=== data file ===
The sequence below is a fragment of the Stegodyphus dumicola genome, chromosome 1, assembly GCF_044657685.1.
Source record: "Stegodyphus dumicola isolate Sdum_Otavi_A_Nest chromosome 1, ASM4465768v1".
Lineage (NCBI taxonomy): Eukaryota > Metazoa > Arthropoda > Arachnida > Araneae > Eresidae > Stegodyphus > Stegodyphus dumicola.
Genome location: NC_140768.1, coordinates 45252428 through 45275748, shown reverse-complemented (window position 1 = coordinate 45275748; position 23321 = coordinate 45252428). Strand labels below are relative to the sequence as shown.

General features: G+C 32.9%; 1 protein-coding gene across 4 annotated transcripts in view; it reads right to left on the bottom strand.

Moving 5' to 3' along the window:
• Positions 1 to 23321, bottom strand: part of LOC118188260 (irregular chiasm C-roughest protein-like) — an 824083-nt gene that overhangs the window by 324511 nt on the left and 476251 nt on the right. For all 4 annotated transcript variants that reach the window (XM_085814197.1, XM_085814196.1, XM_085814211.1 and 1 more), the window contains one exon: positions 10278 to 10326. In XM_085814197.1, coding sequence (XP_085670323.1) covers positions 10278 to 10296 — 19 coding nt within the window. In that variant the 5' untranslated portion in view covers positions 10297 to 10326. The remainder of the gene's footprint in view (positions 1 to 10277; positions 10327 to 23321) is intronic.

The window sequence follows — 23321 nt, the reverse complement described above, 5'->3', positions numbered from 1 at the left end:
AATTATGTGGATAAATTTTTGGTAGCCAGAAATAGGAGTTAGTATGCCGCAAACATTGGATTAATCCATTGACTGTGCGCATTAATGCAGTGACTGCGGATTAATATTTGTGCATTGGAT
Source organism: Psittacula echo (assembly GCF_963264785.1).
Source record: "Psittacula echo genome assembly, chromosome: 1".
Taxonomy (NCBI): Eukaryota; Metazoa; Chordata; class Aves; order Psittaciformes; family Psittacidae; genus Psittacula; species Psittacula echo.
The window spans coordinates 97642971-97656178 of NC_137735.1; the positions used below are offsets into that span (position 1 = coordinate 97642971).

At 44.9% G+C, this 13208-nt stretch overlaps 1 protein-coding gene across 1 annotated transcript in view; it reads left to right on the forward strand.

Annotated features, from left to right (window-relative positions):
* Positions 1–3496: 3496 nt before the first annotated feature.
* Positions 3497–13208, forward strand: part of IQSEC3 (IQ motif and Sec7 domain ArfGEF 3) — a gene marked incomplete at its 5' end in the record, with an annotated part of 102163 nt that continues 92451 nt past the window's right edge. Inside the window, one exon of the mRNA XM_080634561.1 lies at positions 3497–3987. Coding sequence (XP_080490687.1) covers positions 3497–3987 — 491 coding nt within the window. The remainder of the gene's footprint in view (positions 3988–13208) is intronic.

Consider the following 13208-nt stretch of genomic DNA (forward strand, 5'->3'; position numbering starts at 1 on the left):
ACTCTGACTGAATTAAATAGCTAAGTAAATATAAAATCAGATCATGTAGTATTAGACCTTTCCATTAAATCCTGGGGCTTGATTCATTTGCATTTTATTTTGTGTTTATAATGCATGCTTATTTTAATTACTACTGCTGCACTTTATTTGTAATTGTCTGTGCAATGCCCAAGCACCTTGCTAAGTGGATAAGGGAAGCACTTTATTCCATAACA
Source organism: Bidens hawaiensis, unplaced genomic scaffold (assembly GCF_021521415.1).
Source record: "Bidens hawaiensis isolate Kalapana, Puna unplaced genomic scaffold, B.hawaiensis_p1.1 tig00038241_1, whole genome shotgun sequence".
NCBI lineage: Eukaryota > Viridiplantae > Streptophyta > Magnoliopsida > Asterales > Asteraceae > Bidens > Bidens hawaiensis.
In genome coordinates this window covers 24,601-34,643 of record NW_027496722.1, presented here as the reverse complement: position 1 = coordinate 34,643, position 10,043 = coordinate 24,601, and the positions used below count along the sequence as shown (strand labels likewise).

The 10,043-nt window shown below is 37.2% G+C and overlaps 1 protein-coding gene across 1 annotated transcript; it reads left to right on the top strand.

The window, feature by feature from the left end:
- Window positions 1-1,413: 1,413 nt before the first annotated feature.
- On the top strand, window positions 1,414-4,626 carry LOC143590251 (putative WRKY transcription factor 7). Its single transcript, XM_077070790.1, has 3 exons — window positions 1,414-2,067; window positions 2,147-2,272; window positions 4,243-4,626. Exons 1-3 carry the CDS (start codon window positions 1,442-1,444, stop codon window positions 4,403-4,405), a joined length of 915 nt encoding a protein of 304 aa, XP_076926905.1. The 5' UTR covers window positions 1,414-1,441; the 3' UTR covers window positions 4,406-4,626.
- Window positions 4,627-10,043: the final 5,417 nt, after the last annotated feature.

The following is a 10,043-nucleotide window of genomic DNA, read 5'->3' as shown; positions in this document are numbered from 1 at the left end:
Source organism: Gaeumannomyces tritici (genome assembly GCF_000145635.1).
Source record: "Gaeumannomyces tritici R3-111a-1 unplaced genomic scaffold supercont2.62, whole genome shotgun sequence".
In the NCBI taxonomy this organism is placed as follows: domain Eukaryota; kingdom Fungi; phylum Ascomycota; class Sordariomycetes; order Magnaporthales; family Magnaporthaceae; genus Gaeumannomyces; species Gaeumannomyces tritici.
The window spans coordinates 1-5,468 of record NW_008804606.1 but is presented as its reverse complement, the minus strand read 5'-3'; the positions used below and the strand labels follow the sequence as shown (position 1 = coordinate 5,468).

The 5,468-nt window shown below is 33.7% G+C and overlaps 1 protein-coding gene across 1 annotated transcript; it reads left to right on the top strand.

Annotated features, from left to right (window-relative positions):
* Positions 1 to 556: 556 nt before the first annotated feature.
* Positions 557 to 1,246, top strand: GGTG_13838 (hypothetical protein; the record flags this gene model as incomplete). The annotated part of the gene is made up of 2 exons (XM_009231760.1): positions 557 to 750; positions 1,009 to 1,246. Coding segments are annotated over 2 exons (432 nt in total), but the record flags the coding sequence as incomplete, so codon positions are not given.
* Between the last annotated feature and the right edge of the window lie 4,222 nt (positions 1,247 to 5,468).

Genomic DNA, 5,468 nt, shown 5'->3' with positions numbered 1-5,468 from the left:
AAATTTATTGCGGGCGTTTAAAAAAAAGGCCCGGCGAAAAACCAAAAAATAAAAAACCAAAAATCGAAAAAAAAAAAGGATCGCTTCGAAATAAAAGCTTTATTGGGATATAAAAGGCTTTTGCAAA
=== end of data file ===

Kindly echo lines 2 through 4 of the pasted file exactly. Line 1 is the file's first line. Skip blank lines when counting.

Source record: "Stegodyphus dumicola isolate Sdum_Otavi_A_Nest chromosome 1, ASM4465768v1".
Lineage (NCBI taxonomy): Eukaryota > Metazoa > Arthropoda > Arachnida > Araneae > Eresidae > Stegodyphus > Stegodyphus dumicola.
Genome location: NC_140768.1, coordinates 45252428 through 45275748, shown reverse-complemented (window position 1 = coordinate 45275748; position 23321 = coordinate 45252428). Strand labels below are relative to the sequence as shown.